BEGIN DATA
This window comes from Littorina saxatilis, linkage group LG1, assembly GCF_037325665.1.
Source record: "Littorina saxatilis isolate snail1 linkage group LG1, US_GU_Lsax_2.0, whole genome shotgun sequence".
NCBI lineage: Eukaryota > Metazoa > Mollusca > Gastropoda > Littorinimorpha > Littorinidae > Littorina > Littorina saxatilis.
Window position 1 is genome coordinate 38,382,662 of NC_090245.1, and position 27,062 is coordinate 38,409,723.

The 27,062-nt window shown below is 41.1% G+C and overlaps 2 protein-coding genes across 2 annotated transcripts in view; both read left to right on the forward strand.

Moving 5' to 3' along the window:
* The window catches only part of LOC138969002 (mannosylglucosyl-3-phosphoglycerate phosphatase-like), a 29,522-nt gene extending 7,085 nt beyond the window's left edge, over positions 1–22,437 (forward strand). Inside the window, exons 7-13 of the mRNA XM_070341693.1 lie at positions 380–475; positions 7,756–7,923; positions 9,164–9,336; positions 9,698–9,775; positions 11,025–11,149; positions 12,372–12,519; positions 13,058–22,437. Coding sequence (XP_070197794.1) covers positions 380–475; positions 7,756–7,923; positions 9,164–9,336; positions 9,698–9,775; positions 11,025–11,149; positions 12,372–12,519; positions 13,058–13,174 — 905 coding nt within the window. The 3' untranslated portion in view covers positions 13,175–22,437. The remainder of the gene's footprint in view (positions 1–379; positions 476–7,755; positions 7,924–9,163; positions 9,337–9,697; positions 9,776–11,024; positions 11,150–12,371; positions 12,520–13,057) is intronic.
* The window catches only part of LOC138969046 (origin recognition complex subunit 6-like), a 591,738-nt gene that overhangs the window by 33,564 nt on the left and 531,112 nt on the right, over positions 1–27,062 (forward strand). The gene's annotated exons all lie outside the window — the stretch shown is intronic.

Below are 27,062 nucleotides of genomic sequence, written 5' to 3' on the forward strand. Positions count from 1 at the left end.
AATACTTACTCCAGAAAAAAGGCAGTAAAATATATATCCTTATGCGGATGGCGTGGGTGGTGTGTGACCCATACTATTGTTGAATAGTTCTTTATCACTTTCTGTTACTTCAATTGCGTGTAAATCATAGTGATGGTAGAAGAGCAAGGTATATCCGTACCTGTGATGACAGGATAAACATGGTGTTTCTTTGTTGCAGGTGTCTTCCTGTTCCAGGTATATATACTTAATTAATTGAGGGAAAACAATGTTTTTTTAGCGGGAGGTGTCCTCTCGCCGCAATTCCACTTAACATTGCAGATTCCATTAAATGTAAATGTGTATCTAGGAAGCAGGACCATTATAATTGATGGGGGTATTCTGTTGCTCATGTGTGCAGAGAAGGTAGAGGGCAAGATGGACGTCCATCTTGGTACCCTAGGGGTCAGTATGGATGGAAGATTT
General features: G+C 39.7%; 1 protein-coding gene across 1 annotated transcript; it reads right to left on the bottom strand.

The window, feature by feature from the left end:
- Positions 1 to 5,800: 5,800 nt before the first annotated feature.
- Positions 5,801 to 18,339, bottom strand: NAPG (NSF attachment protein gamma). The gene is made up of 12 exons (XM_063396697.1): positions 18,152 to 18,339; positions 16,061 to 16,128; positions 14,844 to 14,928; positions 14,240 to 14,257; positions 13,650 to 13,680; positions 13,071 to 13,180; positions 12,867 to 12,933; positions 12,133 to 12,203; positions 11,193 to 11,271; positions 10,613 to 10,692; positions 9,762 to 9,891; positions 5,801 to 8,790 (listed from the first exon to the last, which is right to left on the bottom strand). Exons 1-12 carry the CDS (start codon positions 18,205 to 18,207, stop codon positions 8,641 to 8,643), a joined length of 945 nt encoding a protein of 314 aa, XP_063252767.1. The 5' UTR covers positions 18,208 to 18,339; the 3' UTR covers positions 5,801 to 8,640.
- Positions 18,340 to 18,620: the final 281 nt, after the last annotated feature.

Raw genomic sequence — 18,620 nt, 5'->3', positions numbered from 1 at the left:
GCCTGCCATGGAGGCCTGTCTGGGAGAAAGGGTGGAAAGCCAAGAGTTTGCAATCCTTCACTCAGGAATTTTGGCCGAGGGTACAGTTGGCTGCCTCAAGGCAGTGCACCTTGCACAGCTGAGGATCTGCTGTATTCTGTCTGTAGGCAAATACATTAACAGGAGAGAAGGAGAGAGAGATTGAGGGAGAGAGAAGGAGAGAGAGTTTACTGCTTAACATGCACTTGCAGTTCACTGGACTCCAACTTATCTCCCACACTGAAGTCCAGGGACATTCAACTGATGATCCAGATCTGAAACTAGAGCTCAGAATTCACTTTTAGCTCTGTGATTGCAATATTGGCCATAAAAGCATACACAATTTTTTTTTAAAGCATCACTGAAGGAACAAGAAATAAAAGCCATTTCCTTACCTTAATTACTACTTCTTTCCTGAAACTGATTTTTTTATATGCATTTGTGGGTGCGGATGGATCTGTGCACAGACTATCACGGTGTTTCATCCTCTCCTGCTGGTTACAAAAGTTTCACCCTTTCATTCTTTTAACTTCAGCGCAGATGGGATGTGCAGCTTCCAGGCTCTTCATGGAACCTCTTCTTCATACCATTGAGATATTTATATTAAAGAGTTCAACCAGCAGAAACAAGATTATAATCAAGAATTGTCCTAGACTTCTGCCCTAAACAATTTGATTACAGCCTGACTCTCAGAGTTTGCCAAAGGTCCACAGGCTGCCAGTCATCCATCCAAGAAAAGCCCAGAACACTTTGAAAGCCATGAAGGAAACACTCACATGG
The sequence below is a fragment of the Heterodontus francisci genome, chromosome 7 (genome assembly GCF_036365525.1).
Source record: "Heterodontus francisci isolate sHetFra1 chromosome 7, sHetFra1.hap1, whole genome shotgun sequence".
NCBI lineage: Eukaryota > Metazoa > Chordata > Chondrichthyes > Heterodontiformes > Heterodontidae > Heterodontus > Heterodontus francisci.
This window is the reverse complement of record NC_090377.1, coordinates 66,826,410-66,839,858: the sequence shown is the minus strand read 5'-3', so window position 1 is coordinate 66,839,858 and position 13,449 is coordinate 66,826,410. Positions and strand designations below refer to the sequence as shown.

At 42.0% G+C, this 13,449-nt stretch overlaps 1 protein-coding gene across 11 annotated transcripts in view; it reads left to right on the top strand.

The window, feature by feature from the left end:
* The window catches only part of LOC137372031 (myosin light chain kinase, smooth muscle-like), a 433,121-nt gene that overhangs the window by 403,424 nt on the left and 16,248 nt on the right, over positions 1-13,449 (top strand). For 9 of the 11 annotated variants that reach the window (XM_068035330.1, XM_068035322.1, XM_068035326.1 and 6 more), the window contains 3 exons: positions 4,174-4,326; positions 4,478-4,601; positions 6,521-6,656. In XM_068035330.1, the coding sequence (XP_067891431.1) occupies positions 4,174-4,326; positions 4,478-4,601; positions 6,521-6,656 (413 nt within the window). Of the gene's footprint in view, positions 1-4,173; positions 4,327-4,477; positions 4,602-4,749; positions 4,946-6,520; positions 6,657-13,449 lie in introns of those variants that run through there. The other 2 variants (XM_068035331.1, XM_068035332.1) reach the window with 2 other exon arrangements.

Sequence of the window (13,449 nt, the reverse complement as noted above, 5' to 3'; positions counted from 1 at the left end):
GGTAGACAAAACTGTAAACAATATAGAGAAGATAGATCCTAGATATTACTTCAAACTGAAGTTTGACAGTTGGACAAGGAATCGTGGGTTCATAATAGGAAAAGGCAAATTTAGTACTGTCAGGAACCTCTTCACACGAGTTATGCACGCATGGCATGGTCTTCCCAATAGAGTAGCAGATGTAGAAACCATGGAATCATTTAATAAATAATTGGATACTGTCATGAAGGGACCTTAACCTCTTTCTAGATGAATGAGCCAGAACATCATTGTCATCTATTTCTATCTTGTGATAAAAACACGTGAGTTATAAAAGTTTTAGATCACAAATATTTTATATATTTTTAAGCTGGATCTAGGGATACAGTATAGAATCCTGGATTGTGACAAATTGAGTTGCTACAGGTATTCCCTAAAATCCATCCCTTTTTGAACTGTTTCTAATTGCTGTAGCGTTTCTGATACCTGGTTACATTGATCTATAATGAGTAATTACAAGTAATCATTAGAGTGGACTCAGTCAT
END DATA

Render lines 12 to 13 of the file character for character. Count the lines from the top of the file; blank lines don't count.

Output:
The window, feature by feature from the left end:
- Positions 1 to 5,800: 5,800 nt before the first annotated feature.